This brings me onto the next big theme; reality vs fantasy. We see this subtly put out there a few times, but I think the first time is when Danny chides someone for reading Stephen King’s IT. Exact passage is as follows:
What a fool', he thought: reading about an alien clown named Pennywise. That was scary? What Danny was reading was real.
Here are some other related lines:
…he wondered what the hell he had been thinking, what he had thought he would see.
This can’t be real,' Danny thought to himself. It can’t be real. This has to be some kind of dream. Some kind of nightmare.
Seeing this was much different than reading about it and he felt the urge to vomit.
And so on, I’m sure you’ll be able to pick out some of your own examples. But the gist of it is clear. We start out with Danny being immature and he pursues further knowledge, but part of his downfall is the disconnect between what he fantasises about, and what he legitimately experiences. He passes judgements he’s not informed enough to make; he thinks IT and Pennywise are beneath him for they’re not ‘real’, but he doesn’t even know anything about what is and isn’t real. And as if to highlight the glaring nature of this ignorance Humboldt has a real-life werewolf become part of Danny’s narrative. I think the fundamental cause of this disconnect is that Danny is not prepared to face up to adult concepts such as death, sex and violence. Or at the very least the narrative is acknowledging that facing up to these issues is fundamentally traumatic even if it’s not inherently aberrant or immature.
Really, though, up to this point I’ve just identified some recurring motifs and ideas. You don’t need to be a genius to pick out the immaturity and reality/fantasy as underlying themes, and I’m more or less tracing out the general outline of Danny’s journey. But I’ve established these ideas because I think they under, or are in service to, the far bigger theme of metamorphosis and transformation. Fantasy transforms into reality. Life into death, child into adult, man into wolf, so and so forth. There’s a lot of philosophy underlying transformation – it touches on death and entropy but at the core of it all is the idea that nothing stays the same unless it’s dead, and even then, that’s not really true.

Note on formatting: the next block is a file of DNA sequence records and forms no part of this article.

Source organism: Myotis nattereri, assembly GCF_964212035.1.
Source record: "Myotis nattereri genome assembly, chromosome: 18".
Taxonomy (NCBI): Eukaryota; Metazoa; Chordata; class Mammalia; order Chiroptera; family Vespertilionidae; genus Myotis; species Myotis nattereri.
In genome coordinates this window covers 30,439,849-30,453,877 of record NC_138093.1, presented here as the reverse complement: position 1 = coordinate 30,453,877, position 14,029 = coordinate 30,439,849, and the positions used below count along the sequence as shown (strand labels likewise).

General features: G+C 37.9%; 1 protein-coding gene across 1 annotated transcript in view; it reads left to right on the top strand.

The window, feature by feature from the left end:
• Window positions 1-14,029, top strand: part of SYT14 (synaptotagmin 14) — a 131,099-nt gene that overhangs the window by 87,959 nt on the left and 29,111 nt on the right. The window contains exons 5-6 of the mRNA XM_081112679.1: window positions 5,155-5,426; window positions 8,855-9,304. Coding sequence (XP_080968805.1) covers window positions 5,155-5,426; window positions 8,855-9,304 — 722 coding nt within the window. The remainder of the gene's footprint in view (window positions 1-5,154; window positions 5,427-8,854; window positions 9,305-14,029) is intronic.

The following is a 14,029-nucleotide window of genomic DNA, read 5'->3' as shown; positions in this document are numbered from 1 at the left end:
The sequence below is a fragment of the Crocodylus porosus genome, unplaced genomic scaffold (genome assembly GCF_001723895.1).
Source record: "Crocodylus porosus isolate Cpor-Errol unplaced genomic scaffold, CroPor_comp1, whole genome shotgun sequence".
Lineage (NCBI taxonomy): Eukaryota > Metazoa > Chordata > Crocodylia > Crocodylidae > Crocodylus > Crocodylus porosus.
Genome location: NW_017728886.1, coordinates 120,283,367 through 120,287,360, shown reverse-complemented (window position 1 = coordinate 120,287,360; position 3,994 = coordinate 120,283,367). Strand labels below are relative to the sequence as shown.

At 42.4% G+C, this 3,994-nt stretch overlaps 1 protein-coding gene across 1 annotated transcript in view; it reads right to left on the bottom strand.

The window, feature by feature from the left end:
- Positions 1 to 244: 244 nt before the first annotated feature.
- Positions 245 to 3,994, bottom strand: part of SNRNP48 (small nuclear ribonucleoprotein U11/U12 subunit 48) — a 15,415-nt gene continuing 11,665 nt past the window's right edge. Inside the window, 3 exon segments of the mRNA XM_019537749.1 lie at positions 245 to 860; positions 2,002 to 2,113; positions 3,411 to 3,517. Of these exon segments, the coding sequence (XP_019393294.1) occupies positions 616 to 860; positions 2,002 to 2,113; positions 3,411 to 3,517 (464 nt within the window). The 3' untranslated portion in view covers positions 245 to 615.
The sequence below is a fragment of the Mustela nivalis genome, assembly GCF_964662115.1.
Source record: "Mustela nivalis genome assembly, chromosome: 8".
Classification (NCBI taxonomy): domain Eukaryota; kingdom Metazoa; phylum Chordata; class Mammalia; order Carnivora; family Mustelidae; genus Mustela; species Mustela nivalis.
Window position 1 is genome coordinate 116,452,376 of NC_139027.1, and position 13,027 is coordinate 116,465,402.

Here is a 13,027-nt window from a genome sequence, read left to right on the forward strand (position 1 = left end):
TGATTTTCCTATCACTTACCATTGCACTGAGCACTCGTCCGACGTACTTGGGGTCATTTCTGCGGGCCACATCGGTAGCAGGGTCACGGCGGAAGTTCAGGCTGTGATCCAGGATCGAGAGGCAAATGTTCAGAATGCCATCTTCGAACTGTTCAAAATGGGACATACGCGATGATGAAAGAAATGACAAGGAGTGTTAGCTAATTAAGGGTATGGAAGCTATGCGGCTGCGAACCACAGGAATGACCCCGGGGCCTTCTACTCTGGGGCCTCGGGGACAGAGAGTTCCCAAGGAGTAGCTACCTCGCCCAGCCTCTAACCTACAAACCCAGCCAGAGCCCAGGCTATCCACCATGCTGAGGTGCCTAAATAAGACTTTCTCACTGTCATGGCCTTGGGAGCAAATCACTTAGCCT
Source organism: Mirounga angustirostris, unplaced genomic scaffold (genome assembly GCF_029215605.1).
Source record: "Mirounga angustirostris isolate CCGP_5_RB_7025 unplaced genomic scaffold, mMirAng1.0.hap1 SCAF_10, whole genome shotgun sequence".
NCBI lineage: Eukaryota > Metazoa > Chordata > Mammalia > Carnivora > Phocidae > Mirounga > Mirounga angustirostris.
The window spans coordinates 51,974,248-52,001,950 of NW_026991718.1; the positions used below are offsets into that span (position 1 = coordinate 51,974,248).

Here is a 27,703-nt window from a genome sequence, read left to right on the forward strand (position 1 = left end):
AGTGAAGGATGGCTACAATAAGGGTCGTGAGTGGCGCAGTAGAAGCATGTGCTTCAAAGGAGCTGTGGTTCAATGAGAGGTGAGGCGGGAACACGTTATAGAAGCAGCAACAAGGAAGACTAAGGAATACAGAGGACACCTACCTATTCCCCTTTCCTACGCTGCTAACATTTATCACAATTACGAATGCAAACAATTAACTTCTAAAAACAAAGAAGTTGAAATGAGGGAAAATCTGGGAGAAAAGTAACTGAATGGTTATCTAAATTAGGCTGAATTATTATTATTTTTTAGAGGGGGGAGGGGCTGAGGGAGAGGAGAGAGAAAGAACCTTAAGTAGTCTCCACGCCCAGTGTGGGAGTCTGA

Let’s start with some support for my argument that transformation is a central part of this story’s DNA.
The first time he had read Metamorphosis he had known exactly what Kafka was talking about
Staring down at the lifeless corpse of this woman who had meant so much to him changed him in some undefinable way he couldn’t explain. It was his grandmother whom he had loved and adored, yet it was not her at all, just a shell.
…as his hot, wet seed grew cold and stiff against his belly [Hot -> Cold]
Everything that had once been rosy and pink on her was now a sallow blue:
His little sister told him, “You look different. You’re not the same.”
But anyway (there are loads of other examples where transformation is slipped into the story), I’m fascinated by this theme of transformation. For much of the story I thought Danny was going to go haywire; I thought it was forewarned by his fascination with violence, his father’s abusive tendencies (while this is on the table, remember that violent drunks are often described as ‘transforming’ into assholes because of their addiction), and the obvious fact that Danny matches the school-shooter archetype to a ‘T’. Also the only other adult males we see are framed as violent and dangerous; if Danny is maturing from a boy into a man he’s only got two notable role models to follow; his father and Kirby. I thought this was the transformation that was so heavily foreshadowed, but it’s interesting to see that Danny’s maturity is not manifested in sexual aggression or perversion. He does transform, just as he matures and faces reality. But it’s by embracing love, not violence.